Step 2: Estimate Your Monthly Take-home Income and Expenditures

Gather all your bills including credit card statements, receipts for groceries, gas or anything else that you buy with cash. You should also have your checkbook register available to review additional expenditures. Write down all of your expenses, broken down into categories for (1) fixed expenses like the house payment, credit card payments and car payments; (2) flexible expenses that vary each month, including the phone and electric bills; and (3) discretionary expenses, such as a gift for someone’s birthday or a scheduled outing. Add up your total monthly expenses and total monthly income. Then subtract the total expenses from the total income. The difference is available for you to use as you desire. If the total difference is a negative amount, then you are spending more than you are earning. In this case you should take immediate action to adjust your lifestyle and expenses so you do not continue to accumulate more debt.

Step 3: Plan

It is comforting and almost second nature to think that you will have more money next year. But it will not happen without some serious commitment. Before making any promises and thinking that your financial situation will change automatically, plan for change. Sit down and make some goals. Goals give you direction to realize your dreams. Establishing goals for the short, mid and long term will help you achieve financial security. Short-term goals can be met within a year, mid-term goals would probably take a little longer, perhaps five years, and long-term goals may take ten to fifteen years to achieve. Be descriptive and define the means to the end. If your goals are specific enough, you will be motivated to cut down on your spending to reach those goals. For example, you can use this tactic:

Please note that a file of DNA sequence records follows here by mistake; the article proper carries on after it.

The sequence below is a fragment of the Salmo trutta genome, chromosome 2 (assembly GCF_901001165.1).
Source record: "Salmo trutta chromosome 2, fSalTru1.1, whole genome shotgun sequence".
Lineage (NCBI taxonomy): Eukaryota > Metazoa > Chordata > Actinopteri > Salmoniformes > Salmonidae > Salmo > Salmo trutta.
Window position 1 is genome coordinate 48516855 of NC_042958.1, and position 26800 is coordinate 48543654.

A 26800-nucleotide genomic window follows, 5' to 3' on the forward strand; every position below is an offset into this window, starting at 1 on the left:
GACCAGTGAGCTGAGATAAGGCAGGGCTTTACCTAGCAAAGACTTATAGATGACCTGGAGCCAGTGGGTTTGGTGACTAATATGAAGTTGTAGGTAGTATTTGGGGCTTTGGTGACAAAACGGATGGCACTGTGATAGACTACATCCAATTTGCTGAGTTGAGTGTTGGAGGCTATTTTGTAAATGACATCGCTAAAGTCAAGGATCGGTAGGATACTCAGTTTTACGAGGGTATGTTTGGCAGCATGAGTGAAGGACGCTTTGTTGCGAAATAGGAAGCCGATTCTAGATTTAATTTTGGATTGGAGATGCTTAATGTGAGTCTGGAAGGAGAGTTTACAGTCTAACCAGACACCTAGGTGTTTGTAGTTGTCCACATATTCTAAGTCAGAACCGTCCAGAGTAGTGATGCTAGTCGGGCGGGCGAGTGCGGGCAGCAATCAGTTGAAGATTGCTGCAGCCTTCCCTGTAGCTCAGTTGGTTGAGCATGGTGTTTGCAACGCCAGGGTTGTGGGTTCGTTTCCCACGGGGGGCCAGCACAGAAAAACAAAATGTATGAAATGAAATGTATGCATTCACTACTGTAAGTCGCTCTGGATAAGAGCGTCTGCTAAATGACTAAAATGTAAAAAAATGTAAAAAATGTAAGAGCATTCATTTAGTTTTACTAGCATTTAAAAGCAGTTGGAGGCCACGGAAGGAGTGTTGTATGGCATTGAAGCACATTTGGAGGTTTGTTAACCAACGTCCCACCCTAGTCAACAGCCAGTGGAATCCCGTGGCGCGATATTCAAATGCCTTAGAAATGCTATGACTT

Goal(s) _____________________________

Estimated Cost _______________________

Target Date__________________________

Monthly Savings ______________________

Step 4: Reduce Your Spending

The hardest part of the budgeting process is over; now comes the commitment. Although it may seem impossible to cut your ties with some of your expenditures, you will soon become comfortable with your new spending plan. Cutting expenses is perhaps the biggest challenge people face. This can be because they are already just meeting their financial responsibilities. However, it can be accomplished. There are a few suggestions to consider:

• Pay with cash instead of writing checks or swiping your credit card. It is so easy to just write out a check or to pay with plastic. The after effects are not felt until it is too late.